A photovoltaic system is a special electrical system that produces energy from a renewable and inexhaustible source: the sun.
Essentially, there are two types of photovoltaic systems:
- Grid-connected systems are systems that are integrated with conventional residential industrial electricity systems. These can be used when required in alternation with the electricity grid in order to meet the energy requirements of the end user when there is not sufficient solar irradiation available.
- Stand alone systems are designed in such a way as to include a battery system in order to ensure “service continuity”, i.e. the supply of electric energy also during the night or when the level of solar irradiation is insufficient or absent.
The main components of a photovoltaic system are:
A photovoltaic system captures the energy radiated by the sun thanks to the use of special components called photovoltaic modules that are built from a material (silicon) that is able to produce electricity when hit by sunlight.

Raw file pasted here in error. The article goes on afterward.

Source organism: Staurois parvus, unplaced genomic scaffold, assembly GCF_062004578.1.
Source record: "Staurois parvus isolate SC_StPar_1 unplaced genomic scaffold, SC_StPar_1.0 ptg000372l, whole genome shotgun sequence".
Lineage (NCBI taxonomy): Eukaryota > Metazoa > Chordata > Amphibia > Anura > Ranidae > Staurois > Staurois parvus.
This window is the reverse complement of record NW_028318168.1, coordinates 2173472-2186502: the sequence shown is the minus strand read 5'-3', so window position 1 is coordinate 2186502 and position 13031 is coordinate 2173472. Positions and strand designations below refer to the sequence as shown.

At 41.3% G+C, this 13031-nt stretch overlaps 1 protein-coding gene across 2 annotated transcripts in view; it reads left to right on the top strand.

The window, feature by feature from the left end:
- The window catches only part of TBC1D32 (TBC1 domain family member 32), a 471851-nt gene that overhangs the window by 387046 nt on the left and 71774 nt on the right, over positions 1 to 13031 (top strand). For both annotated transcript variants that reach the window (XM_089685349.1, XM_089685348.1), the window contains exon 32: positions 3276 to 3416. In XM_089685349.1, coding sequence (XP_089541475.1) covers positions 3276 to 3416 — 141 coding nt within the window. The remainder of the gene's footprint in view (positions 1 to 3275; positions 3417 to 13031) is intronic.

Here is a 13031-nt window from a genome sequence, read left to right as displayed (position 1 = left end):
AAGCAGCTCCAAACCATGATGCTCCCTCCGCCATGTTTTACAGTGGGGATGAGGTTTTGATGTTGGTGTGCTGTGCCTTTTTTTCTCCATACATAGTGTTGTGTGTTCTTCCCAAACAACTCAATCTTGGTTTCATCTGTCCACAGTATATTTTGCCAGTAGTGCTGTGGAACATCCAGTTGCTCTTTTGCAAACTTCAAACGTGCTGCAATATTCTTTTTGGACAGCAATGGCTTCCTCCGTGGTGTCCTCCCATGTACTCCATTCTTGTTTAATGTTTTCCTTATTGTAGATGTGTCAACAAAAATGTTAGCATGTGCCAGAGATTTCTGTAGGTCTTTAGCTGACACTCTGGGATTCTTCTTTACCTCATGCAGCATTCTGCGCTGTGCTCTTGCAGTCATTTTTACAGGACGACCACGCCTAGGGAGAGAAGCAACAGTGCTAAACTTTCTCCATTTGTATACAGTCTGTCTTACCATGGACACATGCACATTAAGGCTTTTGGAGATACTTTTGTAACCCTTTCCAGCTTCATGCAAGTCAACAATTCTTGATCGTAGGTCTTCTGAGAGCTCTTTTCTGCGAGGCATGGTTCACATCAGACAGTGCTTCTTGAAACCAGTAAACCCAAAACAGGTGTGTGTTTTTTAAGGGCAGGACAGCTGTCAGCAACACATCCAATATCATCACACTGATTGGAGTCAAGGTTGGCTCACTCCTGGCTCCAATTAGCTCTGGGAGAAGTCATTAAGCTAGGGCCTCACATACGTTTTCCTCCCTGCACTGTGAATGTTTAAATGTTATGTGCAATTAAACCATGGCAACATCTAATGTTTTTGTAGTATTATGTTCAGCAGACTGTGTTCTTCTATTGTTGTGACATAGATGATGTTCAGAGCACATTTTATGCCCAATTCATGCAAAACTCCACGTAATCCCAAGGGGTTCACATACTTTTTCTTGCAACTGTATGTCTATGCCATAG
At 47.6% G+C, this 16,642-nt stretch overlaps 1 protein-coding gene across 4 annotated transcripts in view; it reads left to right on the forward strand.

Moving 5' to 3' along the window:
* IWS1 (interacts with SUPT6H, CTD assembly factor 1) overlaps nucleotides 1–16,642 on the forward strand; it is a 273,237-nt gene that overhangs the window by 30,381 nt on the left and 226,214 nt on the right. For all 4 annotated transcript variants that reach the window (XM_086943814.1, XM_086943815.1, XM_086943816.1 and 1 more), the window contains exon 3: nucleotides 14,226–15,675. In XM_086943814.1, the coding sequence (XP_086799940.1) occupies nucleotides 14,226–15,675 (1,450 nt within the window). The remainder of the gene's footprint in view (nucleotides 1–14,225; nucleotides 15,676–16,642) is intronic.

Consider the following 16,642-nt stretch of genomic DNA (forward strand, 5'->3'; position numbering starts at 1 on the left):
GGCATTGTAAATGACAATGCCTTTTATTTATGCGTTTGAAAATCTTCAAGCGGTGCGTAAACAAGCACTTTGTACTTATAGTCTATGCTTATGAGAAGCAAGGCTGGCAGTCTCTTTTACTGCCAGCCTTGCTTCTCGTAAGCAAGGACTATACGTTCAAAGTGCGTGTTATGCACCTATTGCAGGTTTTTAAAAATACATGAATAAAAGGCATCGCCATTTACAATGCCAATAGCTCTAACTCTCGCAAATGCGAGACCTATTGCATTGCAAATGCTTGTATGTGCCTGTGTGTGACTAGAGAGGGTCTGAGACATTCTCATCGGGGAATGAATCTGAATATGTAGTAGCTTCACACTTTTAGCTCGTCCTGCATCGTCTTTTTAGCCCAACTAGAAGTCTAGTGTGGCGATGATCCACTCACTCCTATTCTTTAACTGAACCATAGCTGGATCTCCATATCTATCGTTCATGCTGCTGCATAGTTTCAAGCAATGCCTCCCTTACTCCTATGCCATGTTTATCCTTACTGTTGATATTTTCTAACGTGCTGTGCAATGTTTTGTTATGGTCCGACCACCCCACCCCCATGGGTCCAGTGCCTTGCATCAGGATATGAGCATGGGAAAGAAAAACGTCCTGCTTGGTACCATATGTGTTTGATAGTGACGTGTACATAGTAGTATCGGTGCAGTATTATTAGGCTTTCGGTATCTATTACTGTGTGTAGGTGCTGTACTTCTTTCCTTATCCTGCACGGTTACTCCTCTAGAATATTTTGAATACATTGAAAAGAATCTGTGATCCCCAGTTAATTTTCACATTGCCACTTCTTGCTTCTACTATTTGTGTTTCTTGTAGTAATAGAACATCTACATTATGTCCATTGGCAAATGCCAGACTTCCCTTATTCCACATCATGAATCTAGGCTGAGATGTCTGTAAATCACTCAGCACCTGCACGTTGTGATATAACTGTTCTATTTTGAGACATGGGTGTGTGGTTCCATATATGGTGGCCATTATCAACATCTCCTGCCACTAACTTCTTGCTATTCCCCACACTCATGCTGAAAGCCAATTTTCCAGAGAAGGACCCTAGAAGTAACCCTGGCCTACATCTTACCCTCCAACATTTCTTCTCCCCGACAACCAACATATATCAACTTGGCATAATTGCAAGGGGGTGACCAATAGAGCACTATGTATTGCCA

Support structures of the modules:
These structures support the modules by fixing them to the roof. In the case of flat roofing, support structures exist that can also modify the orientation of the panels, optimising their exposure by tilting them towards the sun's rays.
This is the electronic device that transforms the energy produced by the modules (so-called direct current) into the type of energy used by residential users for household appliances, etc. or industrial users (so-called alternating current).
For greater system safety, inverters also have protection devices that cause them to shut down in case of a power failure or network disturbance.
These are the cables that carry energy from the system to the users.
Photovoltaic systems also have additional components that contribute to improving efficiency. These are becoming more and more widespread and include:
A monitoring system:
This enables the remote monitoring of the photovoltaic systems, energy production and consumption as well as verifying of the status of the inverter.
This is an innovative system that enables users to improve the efficiency of their photovoltaic systems by storing the energy produced during the day in order to use it later, when the system is not producing energy. In doing so, users are able to maximise their consumption of the energy produced by their photovoltaic system without having to alter their consumption habits.